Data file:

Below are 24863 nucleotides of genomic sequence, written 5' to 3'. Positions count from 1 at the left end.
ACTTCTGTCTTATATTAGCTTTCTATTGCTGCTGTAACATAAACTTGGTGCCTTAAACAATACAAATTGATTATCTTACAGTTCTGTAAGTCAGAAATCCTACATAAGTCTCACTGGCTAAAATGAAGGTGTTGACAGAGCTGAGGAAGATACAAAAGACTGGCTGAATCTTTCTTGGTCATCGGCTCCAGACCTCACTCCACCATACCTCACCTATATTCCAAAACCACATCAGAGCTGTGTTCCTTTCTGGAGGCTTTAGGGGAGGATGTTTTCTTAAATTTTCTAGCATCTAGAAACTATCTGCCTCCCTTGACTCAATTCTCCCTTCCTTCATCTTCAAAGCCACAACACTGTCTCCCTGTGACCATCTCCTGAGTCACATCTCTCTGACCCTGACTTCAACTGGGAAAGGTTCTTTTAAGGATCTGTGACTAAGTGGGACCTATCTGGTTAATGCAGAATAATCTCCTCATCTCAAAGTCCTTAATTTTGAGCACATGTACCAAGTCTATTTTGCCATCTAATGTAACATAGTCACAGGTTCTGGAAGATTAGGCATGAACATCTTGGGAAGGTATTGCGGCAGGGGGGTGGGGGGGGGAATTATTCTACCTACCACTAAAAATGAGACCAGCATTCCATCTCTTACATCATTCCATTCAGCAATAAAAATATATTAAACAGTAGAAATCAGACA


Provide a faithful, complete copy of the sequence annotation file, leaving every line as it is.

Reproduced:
Below are 24863 nucleotides of genomic sequence, written 5' to 3'. Positions count from 1 at the left end.
ACTTCTGTCTTATATTAGCTTTCTATTGCTGCTGTAACATAAACTTGGTGCCTTAAACAATACAAATTGATTATCTTACAGTTCTGTAAGTCAGAAATCCTACATAAGTCTCACTGGCTAAAATGAAGGTGTTGACAGAGCTGAGGAAGATACAAAAGACTGGCTGAATCTTTCTTGGTCATCGGCTCCAGACCTCACTCCACCATACCTCACCTATATTCCAAAACCACATCAGAGCTGTGTTCCTTTCTGGAGGCTTTAGGGGAGGATGTTTTCTTAAATTTTCTAGCATCTAGAAACTATCTGCCTCCCTTGACTCAATTCTCCCTTCCTTCATCTTCAAAGCCACAACACTGTCTCCCTGTGACCATCTCCTGAGTCACATCTCTCTGACCCTGACTTCAACTGGGAAAGGTTCTTTTAAGGATCTGTGACTAAGTGGGACCTATCTGGTTAATGCAGAATAATCTCCTCATCTCAAAGTCCTTAATTTTGAGCACATGTACCAAGTCTATTTTGCCATCTAATGTAACATAGTCACAGGTTCTGGAAGATTAGGCATGAACATCTTGGGAAGGTATTGCGGCAGGGGGGTGGGGGGGGGAATTATTCTACCTACCACTAAAAATGAGACCAGCATTCCATCTCTTACATCATTCCATTCAGCAATAAAAATATATTAAACAGTAGAAATCAGACA